The Strangest Fruit

Vincent Valdez

Exhibition: May 8 – Aug 31, 2014

The Strangest Fruit is a series of large paintings that is inspired by the lost/erased history of lynched Mexicans and Mexican-Americans in the state of Texas from the late 1800’s well into the 1930’s. The title is taken from the poem Strange Fruit (Abel Meripool) that was made famous by Billie Holiday’s recording in the 1930’s. The poem/song lyrics present haunting visuals of black Americans, using the metaphor of “strange fruit” to describe the victims who were hanged from trees.

I adapted the lyrics and slightly altered the text to describe a Texas landscape, which sprouts “brown bodies” instead of “black bodies.” The title, The Strangest Fruit, suggests that this sinister portion of American history goes much further than we have been told. The subject of Latino lynchings is almost entirely unknown, unheard, and unspoken of in the United States.

Although this subject is inspired by a specific history, I was more concerned with identifying and creating images that speak of the present. These portraits depict the distorted bodies of contemporary young brown males, distinguished by their clothing, hairstyles, skin color, sneakers, age, etc. All of these specific “markers” tend to lead to a hysteria that targets and stereotypes the bodies of young minority males in American society. At first glance, the painted bodies appear to dangle on the canvas. They can also be interpreted as levitated figures, caught somewhere in between life and death, reality and illusion, remembrance and erasure, heaven and hell. They float against an entirely blank background, struggling to remain in focus and straining to exist. They have no history or foundation, no story to be told, no voice to be heard.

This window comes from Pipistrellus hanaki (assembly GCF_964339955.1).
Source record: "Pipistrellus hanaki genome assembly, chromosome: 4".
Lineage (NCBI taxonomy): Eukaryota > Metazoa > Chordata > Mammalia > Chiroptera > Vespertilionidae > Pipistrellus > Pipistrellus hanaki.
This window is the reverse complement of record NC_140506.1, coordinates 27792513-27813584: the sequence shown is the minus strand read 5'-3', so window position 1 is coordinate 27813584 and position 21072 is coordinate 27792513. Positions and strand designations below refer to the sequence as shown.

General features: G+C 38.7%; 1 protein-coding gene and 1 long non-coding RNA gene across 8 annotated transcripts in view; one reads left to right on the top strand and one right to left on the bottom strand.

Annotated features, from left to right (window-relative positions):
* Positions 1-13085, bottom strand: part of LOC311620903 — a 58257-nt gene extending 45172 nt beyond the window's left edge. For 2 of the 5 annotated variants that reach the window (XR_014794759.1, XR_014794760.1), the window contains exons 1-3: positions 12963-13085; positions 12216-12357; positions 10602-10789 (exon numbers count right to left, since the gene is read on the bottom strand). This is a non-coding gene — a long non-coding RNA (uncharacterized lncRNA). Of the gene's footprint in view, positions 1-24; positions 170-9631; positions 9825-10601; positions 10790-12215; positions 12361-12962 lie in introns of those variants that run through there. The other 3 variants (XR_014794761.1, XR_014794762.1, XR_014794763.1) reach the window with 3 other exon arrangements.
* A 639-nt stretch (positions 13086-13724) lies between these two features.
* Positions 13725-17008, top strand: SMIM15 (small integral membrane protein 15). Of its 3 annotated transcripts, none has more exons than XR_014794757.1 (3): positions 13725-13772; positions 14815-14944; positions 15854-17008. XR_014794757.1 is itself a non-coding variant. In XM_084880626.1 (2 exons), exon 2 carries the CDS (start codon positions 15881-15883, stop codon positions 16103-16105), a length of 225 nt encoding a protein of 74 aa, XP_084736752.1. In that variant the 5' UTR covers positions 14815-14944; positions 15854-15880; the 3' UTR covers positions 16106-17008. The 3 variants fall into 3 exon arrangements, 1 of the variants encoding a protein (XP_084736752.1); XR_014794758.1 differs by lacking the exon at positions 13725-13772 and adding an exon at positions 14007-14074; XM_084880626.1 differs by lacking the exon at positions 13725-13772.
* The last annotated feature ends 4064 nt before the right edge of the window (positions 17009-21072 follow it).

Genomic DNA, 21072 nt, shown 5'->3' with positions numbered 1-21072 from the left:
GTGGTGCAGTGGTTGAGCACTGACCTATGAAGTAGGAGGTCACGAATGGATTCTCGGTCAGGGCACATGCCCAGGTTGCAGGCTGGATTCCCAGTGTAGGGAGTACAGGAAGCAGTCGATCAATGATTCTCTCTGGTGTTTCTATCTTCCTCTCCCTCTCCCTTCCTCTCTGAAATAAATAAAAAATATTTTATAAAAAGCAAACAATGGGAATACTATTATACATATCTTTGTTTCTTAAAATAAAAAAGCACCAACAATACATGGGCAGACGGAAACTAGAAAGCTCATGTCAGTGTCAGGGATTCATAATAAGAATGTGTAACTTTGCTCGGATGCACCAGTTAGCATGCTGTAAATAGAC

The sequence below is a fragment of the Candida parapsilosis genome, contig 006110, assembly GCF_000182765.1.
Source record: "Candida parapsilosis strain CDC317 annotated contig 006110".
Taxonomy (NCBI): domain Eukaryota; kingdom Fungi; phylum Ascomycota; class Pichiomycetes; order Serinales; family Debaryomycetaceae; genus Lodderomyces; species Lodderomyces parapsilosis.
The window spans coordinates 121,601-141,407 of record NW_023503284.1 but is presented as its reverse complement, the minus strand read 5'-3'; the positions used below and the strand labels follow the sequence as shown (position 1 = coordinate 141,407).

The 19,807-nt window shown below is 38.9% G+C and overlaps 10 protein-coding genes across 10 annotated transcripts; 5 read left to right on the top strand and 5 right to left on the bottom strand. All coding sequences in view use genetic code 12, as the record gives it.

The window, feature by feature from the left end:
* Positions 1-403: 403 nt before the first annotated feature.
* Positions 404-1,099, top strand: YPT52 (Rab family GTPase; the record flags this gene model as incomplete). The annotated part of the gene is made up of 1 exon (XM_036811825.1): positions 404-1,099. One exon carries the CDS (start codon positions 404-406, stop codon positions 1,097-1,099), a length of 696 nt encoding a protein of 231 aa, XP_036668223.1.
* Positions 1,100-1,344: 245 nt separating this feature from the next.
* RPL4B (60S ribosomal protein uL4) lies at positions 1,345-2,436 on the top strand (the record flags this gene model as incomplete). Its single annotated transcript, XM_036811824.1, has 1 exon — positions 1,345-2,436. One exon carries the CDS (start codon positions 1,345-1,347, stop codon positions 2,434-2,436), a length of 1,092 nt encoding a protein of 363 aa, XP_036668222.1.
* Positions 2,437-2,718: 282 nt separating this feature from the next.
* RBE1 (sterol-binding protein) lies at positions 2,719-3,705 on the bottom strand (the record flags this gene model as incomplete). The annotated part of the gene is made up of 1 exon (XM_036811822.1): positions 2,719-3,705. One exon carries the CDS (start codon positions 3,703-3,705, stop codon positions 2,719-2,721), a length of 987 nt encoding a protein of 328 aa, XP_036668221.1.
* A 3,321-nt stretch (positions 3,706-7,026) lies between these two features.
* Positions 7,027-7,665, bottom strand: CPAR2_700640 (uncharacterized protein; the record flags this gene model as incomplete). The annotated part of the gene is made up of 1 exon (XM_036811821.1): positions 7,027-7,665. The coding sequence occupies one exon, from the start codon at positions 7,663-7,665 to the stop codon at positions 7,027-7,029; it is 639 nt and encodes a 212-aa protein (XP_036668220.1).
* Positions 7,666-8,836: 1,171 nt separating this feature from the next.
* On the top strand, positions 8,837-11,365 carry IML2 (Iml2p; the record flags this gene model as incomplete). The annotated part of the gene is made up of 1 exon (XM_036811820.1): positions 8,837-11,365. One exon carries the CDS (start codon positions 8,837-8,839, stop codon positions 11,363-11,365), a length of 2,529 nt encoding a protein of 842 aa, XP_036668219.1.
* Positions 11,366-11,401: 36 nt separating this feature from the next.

Presenting this historical subject in a contemporary context enables me to present the noose as a metaphor and to suggest that the threat of the noose still looms over the heads of the young Latino male in American society. The punishment and fate of the noose has been disguised and resold to the American public but still carries the weight of its harsh justice to a disproportionate number of minority American males. Institutions and methods such as: mass incarceration and for- profit prison industries, the endless American drug war along with its legal complexities and hypocracies, the war on terror, the military industrial complex, the criminalization of poverty, broken educational systems and biased justice systems, stop and frisk programs and public acceptance of racial profiling, mass deportation and non citizen hysteria, police brutality and oppression, a racially divided and unbalanced media, etc, all lend themselves to a fearful and forgetful American future.

Like the erased bodies of the past, these present-day individuals face the threat of a similar fate in America, the more that they struggle to truly break free, the tighter the noose will choke.


Vincent Valdez

San Antonio, Texas, USA

Born 1977, San Antonio, Texas
Valdez grew up in San Antonio, TX and demonstrated talent for drawing at an early age. He received a full scholarship to The Rhode Island School of Design where he earned his BFA in 2000. In 2004 at age 26, Stations, Valdez’s suite of monumental charcoal drawings, was shown at the McNay Museum in Texas. He was the youngest artist to have a solo exhibition at the McNay. Exhibition venues include: The Los Angeles County Museum of Art, The Snite Museum of Art, The Frye Museum, The Mexican Museum of National Art Chicago, The Parsons Museum in Paris, The Smithsonian Museum of American Art, OSDE Buenos Aires, The Laguna Art Museum, The Bell Gallery at Brown University and others. A recipient of the Skowhegan School of Painting ’05 and The Vermont Studio Center ’11, and the Kunstlerhaus Bethania Berlin Residency ‘14, Vincent currently resides and works in Firestation #15, his restored 1928 Firestation San Antonio, TX.

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